BBC documentary explores rise in knife crime in rural areas

A documentary on BBC Radio Suffolk will look at the rise in gang culture; the impact music is having on young people’s lives; the way children are groomed into a life of drug dealing and the encroaching threat of county lines gangs bringing drug dealing into rural areas.

The programme, The Trap reports on seventeen year old Tavis Spencer-Aitkens from Ipswich, who in June 2018, was stabbed 15 times and found by his father outside his home begging for his life.

The Trap also features rap group Brotherhood who discuss the rap music culture and how a murder in Ipswich became inevitable: “It’s the type of music that’s popular now and because we come from Ipswich, it’s such a smaller scale to London so we see how effective it can be to those who listen to it.

“People don’t do it because they have too here, it’s a lifestyle – it’s perceived as cool”.

During the time of Tavis’s death, the two members say, “There were so many stabbings. It was getting so normalised and every few days I was hearing about an attack, stabbings don’t keep happening without someone paying the full price.”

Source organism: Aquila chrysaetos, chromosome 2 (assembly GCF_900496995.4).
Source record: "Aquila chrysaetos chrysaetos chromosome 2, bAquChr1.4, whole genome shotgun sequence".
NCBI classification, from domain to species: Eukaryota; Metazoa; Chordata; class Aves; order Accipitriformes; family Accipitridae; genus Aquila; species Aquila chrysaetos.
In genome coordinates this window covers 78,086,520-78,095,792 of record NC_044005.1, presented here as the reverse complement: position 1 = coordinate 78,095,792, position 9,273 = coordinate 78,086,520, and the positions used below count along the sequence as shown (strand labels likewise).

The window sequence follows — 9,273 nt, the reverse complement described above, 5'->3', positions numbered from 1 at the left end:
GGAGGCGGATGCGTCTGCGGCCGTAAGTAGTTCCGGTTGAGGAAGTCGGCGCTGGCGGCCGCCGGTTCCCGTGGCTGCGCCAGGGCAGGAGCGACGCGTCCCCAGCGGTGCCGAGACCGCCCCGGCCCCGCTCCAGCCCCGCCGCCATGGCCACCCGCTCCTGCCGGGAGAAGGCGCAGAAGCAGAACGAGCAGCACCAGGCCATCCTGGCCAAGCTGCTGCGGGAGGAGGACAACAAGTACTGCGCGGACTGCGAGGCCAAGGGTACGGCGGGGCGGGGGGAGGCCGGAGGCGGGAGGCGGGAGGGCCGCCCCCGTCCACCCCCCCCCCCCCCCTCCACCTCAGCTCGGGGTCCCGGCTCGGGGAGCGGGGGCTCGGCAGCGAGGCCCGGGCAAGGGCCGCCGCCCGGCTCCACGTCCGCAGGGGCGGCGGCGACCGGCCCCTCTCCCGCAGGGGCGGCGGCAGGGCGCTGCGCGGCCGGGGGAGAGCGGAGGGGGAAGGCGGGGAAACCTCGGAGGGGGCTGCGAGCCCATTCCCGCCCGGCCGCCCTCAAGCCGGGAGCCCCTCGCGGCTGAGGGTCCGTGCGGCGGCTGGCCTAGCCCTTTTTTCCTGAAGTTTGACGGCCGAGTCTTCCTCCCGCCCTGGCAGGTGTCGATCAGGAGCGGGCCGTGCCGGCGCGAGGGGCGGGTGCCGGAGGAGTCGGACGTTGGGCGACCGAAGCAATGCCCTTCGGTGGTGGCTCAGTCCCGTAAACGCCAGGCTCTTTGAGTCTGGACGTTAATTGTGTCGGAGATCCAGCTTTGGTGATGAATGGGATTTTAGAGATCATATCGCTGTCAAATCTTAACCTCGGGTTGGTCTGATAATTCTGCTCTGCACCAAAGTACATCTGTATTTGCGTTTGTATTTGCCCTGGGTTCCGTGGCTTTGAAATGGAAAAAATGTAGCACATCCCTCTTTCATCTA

Drug supplies are increasing outside of London as markets in these places are seen as less competitive.

The documentary explores how London gangs find local ones and essentially, they franchise them like a fast food chain would. The money and lifestyle that is associated with drug dealing is allegedly glamorous to those who may see themselves as socially excluded and believe society has nothing better to offer them.

The Trap can be heard on BBC Radio Suffolk this evening (Tuesday 30 April) at 6pm and will be available afterwards on BBC Sounds.

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